|06-17-2002, 06:58 PM||#1|
Join Date: May 2002
Location: Toronto, Canada
Local Time: 10:06 PM
GLADIATOR - Me thinks I needs some help! (re-post)
(This has been posted in Lemonade Stand as well)__________________
Ok, here's the thing. I've got an assignment that I need to do during the day tomorrow (in calss essay). However I'm not sure if I know enough to write it. So I'm looking for a helping hand. If anyone has seen the movie could you please just post your thoughts on this question;
The story told in 'Gladiator' is entertaining but is it truthful? Where and why does the movie deviate from historical truth, either in the outline of events, or the development of characters, or in the depiction of the world of ancient Rome?
I'm just really interested in the 'where' does the movie deviate from the truth part. I'm pretty sure that I can figure out why they did. Thanks to all who post, your help is greatly appreciated.
|06-17-2002, 07:46 PM||#2|
Join Date: Jun 2001
Location: London, UK
Local Time: 03:06 AM
I am by no means an expert in Roman History, but it has been an interest of mine for quite some time. I can safely say that most of the first half of Gladiator is pretty much historically accurate. That is to say, there was a conflict with the Germanic tribes around Marcus Aurelius' death, there were some conspiracies against Commodus, and people do believe that Commodus had Aurelius killed. However, the following subplots are apparently false;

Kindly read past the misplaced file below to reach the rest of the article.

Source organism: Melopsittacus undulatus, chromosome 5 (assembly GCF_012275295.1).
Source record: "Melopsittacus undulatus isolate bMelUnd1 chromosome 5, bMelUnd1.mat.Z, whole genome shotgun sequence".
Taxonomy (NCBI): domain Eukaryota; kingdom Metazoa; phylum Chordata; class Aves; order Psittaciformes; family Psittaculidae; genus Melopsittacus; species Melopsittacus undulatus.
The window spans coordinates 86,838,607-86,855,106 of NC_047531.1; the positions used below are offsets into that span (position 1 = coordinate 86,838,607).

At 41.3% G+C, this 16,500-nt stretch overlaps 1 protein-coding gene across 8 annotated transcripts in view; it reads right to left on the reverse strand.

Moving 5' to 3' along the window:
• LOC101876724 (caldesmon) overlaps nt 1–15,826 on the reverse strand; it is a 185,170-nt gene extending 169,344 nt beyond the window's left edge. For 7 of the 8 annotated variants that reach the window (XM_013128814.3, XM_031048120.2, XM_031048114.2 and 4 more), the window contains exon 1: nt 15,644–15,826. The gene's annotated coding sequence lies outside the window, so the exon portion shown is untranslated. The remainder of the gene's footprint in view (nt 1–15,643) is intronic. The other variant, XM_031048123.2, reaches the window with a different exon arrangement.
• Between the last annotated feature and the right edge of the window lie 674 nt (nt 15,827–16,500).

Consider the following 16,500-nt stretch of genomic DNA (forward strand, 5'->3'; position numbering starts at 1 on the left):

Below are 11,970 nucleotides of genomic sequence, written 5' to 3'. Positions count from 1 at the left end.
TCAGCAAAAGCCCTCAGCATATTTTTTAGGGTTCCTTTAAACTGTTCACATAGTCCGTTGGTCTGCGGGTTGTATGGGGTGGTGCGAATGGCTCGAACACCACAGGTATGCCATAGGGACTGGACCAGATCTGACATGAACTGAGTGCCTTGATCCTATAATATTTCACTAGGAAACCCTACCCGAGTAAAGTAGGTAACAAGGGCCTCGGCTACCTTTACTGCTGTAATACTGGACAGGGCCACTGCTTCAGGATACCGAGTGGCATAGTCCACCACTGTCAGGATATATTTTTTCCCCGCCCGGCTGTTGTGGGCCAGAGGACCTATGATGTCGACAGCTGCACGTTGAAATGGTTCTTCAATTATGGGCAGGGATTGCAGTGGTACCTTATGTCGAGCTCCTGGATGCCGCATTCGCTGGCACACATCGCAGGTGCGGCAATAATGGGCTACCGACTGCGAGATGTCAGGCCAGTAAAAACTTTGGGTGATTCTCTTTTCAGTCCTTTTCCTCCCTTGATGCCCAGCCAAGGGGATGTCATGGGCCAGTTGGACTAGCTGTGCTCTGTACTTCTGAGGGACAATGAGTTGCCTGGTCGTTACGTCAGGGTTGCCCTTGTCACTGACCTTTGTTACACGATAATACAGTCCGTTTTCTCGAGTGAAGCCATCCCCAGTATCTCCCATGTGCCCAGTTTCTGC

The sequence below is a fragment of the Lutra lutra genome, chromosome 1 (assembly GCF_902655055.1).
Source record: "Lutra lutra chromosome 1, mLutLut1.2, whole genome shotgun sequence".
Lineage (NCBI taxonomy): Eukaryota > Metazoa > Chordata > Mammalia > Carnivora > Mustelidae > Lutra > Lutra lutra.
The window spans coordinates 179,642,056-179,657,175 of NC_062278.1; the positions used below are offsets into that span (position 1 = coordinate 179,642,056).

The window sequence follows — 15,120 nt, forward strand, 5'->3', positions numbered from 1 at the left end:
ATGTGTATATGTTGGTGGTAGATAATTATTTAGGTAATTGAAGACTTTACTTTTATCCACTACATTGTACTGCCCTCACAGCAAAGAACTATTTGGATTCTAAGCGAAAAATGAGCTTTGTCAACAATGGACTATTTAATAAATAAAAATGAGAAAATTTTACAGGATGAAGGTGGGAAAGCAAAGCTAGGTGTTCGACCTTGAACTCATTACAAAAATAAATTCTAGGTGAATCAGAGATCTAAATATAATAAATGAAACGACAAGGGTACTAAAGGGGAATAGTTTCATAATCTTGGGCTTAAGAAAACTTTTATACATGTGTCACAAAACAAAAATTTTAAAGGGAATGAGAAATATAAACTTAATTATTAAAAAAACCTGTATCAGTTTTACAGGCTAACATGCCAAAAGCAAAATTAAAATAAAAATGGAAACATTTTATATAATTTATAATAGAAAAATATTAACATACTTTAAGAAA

1. Aurelius certainly did not have any Republican wishes for the Empire. He did not consider Commodus unfit to rule, and firmly believed that he should be his next sucessor. Aurelius certainly had no interests in 'giving the power back to the people of Rome'.
2. Commodus wasn't killed in the short period the film made it out to be. He reigned for decades. However, he WAS assasinated by an athlete of sorts, but not a gladiator.
3. Lucilla had no interest in killing or assasinating Commodus, however, Commodus did send her away to an island and then had her executed.
4. There was a Spaniard general, but his name as not Maximus Decimus Veridius, it was Vespasius Something.... I forget. He was deposed of power by Commodus because he felt he was gaining too much popularity with the Army.
5. Commodus, though insane in real life, never fought in the arena... that was Nero. In fact, Commodus never restored the gladiatorial games, they came back later. Also, it is much disputed that Marcus Aurelius banned the games.
6. Commodus did not personally kill Marcus Aurelius, though many historians, such as Tacitus and Suetonius, speculate that he arranged it all. Commodus could not have personally killed Aurelius because Aurelius was at the German front while Commodus was somewhere in Africa. Commodus never visited the Germanic front.
Other interesting facts include;
1. Lucilla's husband was joint ruler with Marcus Aurelius when he was alive.
2. Lucilla had many lovers, but didn't have an affair with Maximus, as he never existed.
3. Aurelius, the calm, stoic and benevolent Emperor, had much reason to wonder if he would be known as the 'tyrant'; as he was solely responsible for the destruction of most Christians. He had them slaughtered by the masses, far more than Nero did. This is nothing to marvel at, since the Christians were nothing but a cult sensation in those days, and were seen as potential threats to the Empire.
Hope that helps.
Razors pain you; Rivers are damp;
Acids stain you; And drugs cause cramp.
Guns aren't lawful; Nooses give;
Gas smells awful; You might as well live.
Dorothy Parker, 'Resumé'
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